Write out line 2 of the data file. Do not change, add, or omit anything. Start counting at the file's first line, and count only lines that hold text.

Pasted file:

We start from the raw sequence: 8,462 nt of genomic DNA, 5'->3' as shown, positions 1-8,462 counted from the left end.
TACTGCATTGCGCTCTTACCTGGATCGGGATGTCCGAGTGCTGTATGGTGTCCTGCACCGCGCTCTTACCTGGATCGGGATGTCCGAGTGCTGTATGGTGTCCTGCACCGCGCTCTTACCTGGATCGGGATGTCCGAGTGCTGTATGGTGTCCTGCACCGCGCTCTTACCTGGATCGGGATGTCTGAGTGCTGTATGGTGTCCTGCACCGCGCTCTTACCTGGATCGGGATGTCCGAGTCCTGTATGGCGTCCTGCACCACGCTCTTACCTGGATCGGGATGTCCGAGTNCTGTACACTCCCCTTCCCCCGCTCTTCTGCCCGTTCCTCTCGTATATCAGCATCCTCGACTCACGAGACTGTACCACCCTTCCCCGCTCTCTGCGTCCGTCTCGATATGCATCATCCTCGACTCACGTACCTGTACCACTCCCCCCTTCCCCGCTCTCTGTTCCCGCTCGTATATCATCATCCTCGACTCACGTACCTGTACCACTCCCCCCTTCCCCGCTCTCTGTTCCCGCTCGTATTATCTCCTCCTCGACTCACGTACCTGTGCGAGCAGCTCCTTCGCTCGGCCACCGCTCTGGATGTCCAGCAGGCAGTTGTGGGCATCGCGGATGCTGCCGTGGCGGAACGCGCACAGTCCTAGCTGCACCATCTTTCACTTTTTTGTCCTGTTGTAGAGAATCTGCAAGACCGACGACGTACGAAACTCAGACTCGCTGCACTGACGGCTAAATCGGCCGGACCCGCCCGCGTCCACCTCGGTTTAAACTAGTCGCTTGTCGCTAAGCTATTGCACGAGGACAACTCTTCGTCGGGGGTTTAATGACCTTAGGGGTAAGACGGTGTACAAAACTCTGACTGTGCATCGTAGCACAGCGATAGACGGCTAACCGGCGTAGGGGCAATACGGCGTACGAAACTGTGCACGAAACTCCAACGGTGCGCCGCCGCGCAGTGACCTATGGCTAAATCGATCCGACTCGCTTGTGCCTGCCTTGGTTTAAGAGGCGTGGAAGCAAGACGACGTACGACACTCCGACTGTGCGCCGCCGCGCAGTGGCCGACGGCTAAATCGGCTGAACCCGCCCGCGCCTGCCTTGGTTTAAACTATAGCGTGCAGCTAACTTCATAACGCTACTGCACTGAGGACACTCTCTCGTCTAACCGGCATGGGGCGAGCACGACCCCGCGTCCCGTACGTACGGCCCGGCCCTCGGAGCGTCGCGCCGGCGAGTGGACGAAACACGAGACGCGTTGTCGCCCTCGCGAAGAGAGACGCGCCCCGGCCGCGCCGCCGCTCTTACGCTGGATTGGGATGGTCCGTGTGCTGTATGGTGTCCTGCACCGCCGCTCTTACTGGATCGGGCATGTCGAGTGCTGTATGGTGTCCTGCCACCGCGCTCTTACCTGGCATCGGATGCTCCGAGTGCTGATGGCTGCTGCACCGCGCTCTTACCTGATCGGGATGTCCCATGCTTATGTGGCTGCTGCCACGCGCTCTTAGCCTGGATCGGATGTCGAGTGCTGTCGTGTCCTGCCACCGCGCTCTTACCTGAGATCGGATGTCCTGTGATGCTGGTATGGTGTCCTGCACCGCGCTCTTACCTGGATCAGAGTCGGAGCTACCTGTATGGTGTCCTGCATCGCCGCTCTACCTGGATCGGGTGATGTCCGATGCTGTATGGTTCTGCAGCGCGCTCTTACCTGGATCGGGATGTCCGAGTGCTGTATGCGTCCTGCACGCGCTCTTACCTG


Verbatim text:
TACTGCATTGCGCTCTTACCTGGATCGGGATGTCCGAGTGCTGTATGGTGTCCTGCACCGCGCTCTTACCTGGATCGGGATGTCCGAGTGCTGTATGGTGTCCTGCACCGCGCTCTTACCTGGATCGGGATGTCCGAGTGCTGTATGGTGTCCTGCACCGCGCTCTTACCTGGATCGGGATGTCTGAGTGCTGTATGGTGTCCTGCACCGCGCTCTTACCTGGATCGGGATGTCCGAGTCCTGTATGGCGTCCTGCACCACGCTCTTACCTGGATCGGGATGTCCGAGTNCTGTACACTCCCCTTCCCCCGCTCTTCTGCCCGTTCCTCTCGTATATCAGCATCCTCGACTCACGAGACTGTACCACCCTTCCCCGCTCTCTGCGTCCGTCTCGATATGCATCATCCTCGACTCACGTACCTGTACCACTCCCCCCTTCCCCGCTCTCTGTTCCCGCTCGTATATCATCATCCTCGACTCACGTACCTGTACCACTCCCCCCTTCCCCGCTCTCTGTTCCCGCTCGTATTATCTCCTCCTCGACTCACGTACCTGTGCGAGCAGCTCCTTCGCTCGGCCACCGCTCTGGATGTCCAGCAGGCAGTTGTGGGCATCGCGGATGCTGCCGTGGCGGAACGCGCACAGTCCTAGCTGCACCATCTTTCACTTTTTTGTCCTGTTGTAGAGAATCTGCAAGACCGACGACGTACGAAACTCAGACTCGCTGCACTGACGGCTAAATCGGCCGGACCCGCCCGCGTCCACCTCGGTTTAAACTAGTCGCTTGTCGCTAAGCTATTGCACGAGGACAACTCTTCGTCGGGGGTTTAATGACCTTAGGGGTAAGACGGTGTACAAAACTCTGACTGTGCATCGTAGCACAGCGATAGACGGCTAACCGGCGTAGGGGCAATACGGCGTACGAAACTGTGCACGAAACTCCAACGGTGCGCCGCCGCGCAGTGACCTATGGCTAAATCGATCCGACTCGCTTGTGCCTGCCTTGGTTTAAGAGGCGTGGAAGCAAGACGACGTACGACACTCCGACTGTGCGCCGCCGCGCAGTGGCCGACGGCTAAATCGGCTGAACCCGCCCGCGCCTGCCTTGGTTTAAACTATAGCGTGCAGCTAACTTCATAACGCTACTGCACTGAGGACACTCTCTCGTCTAACCGGCATGGGGCGAGCACGACCCCGCGTCCCGTACGTACGGCCCGGCCCTCGGAGCGTCGCGCCGGCGAGTGGACGAAACACGAGACGCGTTGTCGCCCTCGCGAAGAGAGACGCGCCCCGGCCGCGCCGCCGCTCTTACGCTGGATTGGGATGGTCCGTGTGCTGTATGGTGTCCTGCACCGCCGCTCTTACTGGATCGGGCATGTCGAGTGCTGTATGGTGTCCTGCCACCGCGCTCTTACCTGGCATCGGATGCTCCGAGTGCTGATGGCTGCTGCACCGCGCTCTTACCTGATCGGGATGTCCCATGCTTATGTGGCTGCTGCCACGCGCTCTTAGCCTGGATCGGATGTCGAGTGCTGTCGTGTCCTGCCACCGCGCTCTTACCTGAGATCGGATGTCCTGTGATGCTGGTATGGTGTCCTGCACCGCGCTCTTACCTGGATCAGAGTCGGAGCTACCTGTATGGTGTCCTGCATCGCCGCTCTACCTGGATCGGGTGATGTCCGATGCTGTATGGTTCTGCAGCGCGCTCTTACCTGGATCGGGATGTCCGAGTGCTGTATGCGTCCTGCACGCGCTCTTACCTG